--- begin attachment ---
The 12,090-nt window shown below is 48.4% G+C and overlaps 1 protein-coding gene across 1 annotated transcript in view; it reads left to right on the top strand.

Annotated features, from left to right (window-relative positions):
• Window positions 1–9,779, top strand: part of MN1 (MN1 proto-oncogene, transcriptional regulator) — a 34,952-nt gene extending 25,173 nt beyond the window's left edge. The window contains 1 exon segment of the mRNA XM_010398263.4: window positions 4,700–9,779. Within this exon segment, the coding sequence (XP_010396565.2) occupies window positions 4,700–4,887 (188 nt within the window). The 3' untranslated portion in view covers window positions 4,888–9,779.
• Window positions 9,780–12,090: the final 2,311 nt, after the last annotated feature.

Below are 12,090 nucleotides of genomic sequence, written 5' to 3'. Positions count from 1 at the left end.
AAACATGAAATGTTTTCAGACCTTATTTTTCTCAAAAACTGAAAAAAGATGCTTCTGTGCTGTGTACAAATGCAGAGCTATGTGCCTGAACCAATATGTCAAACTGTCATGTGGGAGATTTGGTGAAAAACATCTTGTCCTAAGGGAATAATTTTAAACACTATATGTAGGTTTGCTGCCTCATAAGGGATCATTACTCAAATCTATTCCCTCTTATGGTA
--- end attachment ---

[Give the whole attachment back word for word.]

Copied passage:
The 12,090-nt window shown below is 48.4% G+C and overlaps 1 protein-coding gene across 1 annotated transcript in view; it reads left to right on the top strand.

Annotated features, from left to right (window-relative positions):
• Window positions 1–9,779, top strand: part of MN1 (MN1 proto-oncogene, transcriptional regulator) — a 34,952-nt gene extending 25,173 nt beyond the window's left edge. The window contains 1 exon segment of the mRNA XM_010398263.4: window positions 4,700–9,779. Within this exon segment, the coding sequence (XP_010396565.2) occupies window positions 4,700–4,887 (188 nt within the window). The 3' untranslated portion in view covers window positions 4,888–9,779.
• Window positions 9,780–12,090: the final 2,311 nt, after the last annotated feature.

Below are 12,090 nucleotides of genomic sequence, written 5' to 3'. Positions count from 1 at the left end.
AAACATGAAATGTTTTCAGACCTTATTTTTCTCAAAAACTGAAAAAAGATGCTTCTGTGCTGTGTACAAATGCAGAGCTATGTGCCTGAACCAATATGTCAAACTGTCATGTGGGAGATTTGGTGAAAAACATCTTGTCCTAAGGGAATAATTTTAAACACTATATGTAGGTTTGCTGCCTCATAAGGGATCATTACTCAAATCTATTCCCTCTTATGGTA